More notes at http://tanguay.info/learntracker
C O U R S E 
The Bible's Prehistory, Purpose, and Political Future
Dr. Jacob L. Wright, Emory University
C O U R S E   L E C T U R E 
The Three Centers of Early Jewish History
Notes taken on July 30, 2014 by Edward Tanguay
Egyptian interest in the Levant can be traced back very early in Egypt's history
back to Stone Age (3.4 million years to 3100 BC)
civilization had developed in two epicenters:
1. Mesopotamia
2. Nile Delta
rivers in these areas were the main reason for the civilizational competition in the Ancient Near East between these two areas
this duality will continue to determine Israeli and Judahite states
will decide events in the time of the writing of the Bible and thereafter
these two centers of civilization were joined geographically by the Levant
forms a land bridge between Mesopotamia in the East and Egypt in the West
because the vast desert between these two areas was very difficult to traverse
when one traveled from Mesopotamia to Egypt, one went up through Syria and around back down through Lebanon, Israel, through another desert and then into Egypt
Israel's history can be viewed as its geographic location on this land bridge
the Bible was shaped in large part by the fact that Israel was located in this land bridge area
the two centers also became two diaspora communities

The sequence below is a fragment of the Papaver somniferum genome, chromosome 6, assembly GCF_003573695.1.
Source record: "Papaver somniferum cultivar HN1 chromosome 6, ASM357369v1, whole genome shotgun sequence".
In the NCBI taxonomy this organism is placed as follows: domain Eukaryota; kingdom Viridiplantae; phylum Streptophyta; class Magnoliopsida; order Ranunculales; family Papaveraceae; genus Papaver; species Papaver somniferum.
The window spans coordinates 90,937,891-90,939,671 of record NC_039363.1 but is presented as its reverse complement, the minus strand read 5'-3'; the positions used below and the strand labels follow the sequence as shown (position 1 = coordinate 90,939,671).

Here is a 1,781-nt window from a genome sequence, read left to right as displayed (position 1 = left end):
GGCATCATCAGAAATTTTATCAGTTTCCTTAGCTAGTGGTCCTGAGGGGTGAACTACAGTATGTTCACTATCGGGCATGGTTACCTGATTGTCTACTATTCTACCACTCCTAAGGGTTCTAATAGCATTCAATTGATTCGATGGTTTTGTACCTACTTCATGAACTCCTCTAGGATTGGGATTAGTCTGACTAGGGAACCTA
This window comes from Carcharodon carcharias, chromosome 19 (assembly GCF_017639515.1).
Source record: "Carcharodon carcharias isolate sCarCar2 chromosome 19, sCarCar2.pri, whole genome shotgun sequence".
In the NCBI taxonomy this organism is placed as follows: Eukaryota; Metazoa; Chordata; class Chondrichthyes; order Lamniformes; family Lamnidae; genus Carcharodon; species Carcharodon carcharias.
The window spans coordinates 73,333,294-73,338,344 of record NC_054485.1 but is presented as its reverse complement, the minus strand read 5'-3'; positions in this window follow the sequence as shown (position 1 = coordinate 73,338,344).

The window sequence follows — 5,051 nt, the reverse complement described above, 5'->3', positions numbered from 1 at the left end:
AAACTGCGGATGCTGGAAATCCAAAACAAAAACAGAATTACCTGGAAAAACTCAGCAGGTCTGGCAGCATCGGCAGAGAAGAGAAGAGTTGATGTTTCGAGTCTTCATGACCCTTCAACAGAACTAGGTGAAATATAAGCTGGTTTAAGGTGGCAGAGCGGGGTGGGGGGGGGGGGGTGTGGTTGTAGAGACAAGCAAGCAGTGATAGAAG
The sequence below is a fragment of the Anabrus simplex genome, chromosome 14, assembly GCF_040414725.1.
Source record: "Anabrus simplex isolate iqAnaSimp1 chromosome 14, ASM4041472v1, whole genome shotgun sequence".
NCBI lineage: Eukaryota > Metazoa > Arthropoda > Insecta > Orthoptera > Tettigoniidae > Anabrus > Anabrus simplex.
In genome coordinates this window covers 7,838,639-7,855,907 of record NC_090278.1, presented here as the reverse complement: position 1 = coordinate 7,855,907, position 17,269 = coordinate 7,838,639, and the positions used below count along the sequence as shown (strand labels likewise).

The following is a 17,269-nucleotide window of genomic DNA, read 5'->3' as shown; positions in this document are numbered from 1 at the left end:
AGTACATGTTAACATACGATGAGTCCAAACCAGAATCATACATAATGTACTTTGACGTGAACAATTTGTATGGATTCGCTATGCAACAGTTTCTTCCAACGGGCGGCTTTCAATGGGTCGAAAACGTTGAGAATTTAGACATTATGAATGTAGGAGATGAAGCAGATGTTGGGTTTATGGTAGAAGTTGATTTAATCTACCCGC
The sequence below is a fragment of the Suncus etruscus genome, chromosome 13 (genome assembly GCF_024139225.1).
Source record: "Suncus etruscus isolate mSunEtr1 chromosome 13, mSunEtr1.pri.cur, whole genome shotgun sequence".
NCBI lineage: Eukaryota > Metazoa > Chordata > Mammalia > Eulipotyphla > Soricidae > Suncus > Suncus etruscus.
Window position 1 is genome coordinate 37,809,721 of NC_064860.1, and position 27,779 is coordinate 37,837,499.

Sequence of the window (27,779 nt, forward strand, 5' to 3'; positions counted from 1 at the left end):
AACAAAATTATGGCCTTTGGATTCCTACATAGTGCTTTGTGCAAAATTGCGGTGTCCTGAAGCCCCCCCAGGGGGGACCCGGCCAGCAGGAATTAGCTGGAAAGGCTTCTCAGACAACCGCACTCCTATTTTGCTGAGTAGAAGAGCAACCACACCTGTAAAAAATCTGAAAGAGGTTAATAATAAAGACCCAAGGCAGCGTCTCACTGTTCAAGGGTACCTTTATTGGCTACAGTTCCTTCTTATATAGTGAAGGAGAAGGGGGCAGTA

the Babylonian Golah
the Egyptian Golah
so Mesopotamia, Egypt and Isreal in the middle are the three centers of early Jewish history
during the second and third dynasties, i.e. during the late 4th millenium (4000 BC - 3000 BC)
influx of foreign laborers into Egypt
Egypt offered cultural goods for the elites
in times of hardship and famine, it offered food and water
in Genesis, Abraham comes from the Eastern culture center of Mesopotamia to come to promised land
as soon as he arrives in the promised land, he experiences a famine
he headed for Egypt where the Nile offered a continuing food source
a treacherous trek but one can reach it better than going back to Mesopotamia
Egypt in all periods acted like a magnet on its neighbors
uncertainty of harvest and everpresent prospect of starvation
super-abundance of grain production
richness of stock of fish, fowl and wild game
better to live a well-fed factor in Egypt than die a starving free man on the steppes of Asia
Egypt actively bought and took slaves from other countries
Canaan had been in Egypt's sights far back into history
but in New Kingdom Period (1550-1077), Egypt established an enduring imperial presence in Canaan
this New Kingdom period is key to understanding Israel's fate among the time of waning and waxing imperial powers in the ancient Near East